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Reading: Implementing a new model in primary care for older canadians living with frailty

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Implementing a new model in primary care for older canadians living with frailty

Authors:

Jacobi Elliott ,

University of Waterloo, CA
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Joanie Sims-Gould,

University of British Columbia, CA
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Susie Gregg,

University of Waterloo, CA
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Anik Giguere,

Universite Laval, CA
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Sara Mallinson,

University of Calgary, CA
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Kenneth Rockwood,

Dalhousie University, CA
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Paul Stolee

University of Waterloo, CA
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Abstract

Background: Effective models for complex patients in primary care require appropriate targeting, engagement of patients and caregivers, and coordination with other services (McCarthy et al., 2015). A large national project, funded by the Canadian Frailty Network, aims to co-design and implement a model in primary care that includes risk-stratification, patient engagement and care coordination techniques for older Canadians living with frailty. This presentation focuses on the process of implementing the intervention in primary care sites in Canada.

Methods: Grounded in frameworks for implementation, the Consolidated Framework for Implementation Research (CFIR; Damschroder et al., 2009) and The Behaviour Change Wheel (BCW; Michie et al., 2011), researchers worked with eight primary care sites (urban and rural) in three Canadian provinces. Project implementation was completed in two phases. Pre-implementation: individual and focus group interviews with providers (n=35) and older adults (n=8) were conducted to understand current care practices and plan for implementation. Intervention was co-designed with staff and older adults. Implementation: Researchers worked with primary care sites to train staff and support implementation. Monitoring of the implementation process included Interviews with providers (n=15) and field notes. Data were analyzed using directed coding, following the CFIR and BCW.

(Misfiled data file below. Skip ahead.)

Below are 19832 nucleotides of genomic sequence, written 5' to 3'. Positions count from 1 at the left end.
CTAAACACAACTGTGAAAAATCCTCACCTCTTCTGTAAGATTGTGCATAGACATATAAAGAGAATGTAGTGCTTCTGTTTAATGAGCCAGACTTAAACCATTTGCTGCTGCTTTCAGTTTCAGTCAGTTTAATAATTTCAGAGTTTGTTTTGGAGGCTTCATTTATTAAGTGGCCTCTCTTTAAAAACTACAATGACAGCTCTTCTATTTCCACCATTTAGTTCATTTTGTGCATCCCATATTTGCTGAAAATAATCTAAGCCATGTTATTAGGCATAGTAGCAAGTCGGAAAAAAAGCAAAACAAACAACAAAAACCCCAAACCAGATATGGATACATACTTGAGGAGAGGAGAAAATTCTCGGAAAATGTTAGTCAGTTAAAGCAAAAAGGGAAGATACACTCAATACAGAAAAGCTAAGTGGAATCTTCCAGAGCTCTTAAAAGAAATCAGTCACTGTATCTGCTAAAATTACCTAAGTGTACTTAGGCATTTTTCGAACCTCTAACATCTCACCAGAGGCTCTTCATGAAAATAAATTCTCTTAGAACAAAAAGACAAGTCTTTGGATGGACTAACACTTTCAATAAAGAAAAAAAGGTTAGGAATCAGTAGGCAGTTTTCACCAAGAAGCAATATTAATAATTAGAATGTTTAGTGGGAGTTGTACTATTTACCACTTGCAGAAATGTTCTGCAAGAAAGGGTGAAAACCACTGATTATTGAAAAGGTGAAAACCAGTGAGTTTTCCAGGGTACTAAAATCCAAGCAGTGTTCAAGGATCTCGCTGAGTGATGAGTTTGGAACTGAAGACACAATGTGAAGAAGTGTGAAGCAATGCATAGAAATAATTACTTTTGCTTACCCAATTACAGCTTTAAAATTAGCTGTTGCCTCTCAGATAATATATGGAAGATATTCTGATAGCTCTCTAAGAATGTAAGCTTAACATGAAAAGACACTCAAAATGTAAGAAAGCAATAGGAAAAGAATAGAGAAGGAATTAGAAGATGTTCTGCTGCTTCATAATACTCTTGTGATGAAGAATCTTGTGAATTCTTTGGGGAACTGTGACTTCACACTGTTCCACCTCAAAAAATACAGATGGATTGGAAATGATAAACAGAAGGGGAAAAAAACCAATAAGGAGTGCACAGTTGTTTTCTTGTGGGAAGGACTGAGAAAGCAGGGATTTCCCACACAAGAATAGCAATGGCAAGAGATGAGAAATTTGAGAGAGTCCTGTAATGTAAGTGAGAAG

Results: A number of learnings emerged during the implementation phases. Buy-in was required from the entire team as well as management.  Team members provided meaningful information to guide implementation, which contributed to a sense of ownership of the process. It was important that intervention components were tailored to the needs at each site. Ongoing and frequent discussions with the team was necessary to support successful implementation. Scheduling meetings and training sessions for staff was challenging due to the length of time away from direct patient care.

Discussion/Conclusion: A new primary care model for complex patients that included risk-screening, care coordination, patient engagement and shared decision-making, was implemented in eight primary care sites. Lessons from this project will be used to guide future implementation of similar interventions in other primary care sites.

Lessons learned: Implementation of a complex intervention takes time. A significant amount of time should be dedicated to the pre-implementation phase for appropriate co-development of resources. Implementation planning should be done in partnership with primary care providers to increase buy-in and older adults.

Limitations: This project was only completed in team-based primary care settings.

Suggestions for future research: This work was completed in team-based settings and involved non-physician roles to carry out the intervention. More work is needed to understand how this model would need to be adapted in other primary care settings.

References:

1- McCarthy, D. Models of care for high-need, high-cost patients: An evidence synthesis. Commonwealth Fund Publications. 2015.

2- Damschroder, L. Fostering implementation of health services research findings into practice: a consolidated framework for advancing implementation science. Implement Sci, 2009; 4(1), 50.

3- Michie, S. The behaviour change wheel: A new method for characterising and designing behaviour change interventions. Implementation Science, 2011;6, 42.

How to Cite: Elliott J, Sims-Gould J, Gregg S, Giguere A, Mallinson S, Rockwood K, et al.. Implementing a new model in primary care for older canadians living with frailty. International Journal of Integrated Care. 2019;19(4):429. DOI: http://doi.org/10.5334/ijic.s3429
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Published on 08 Aug 2019.

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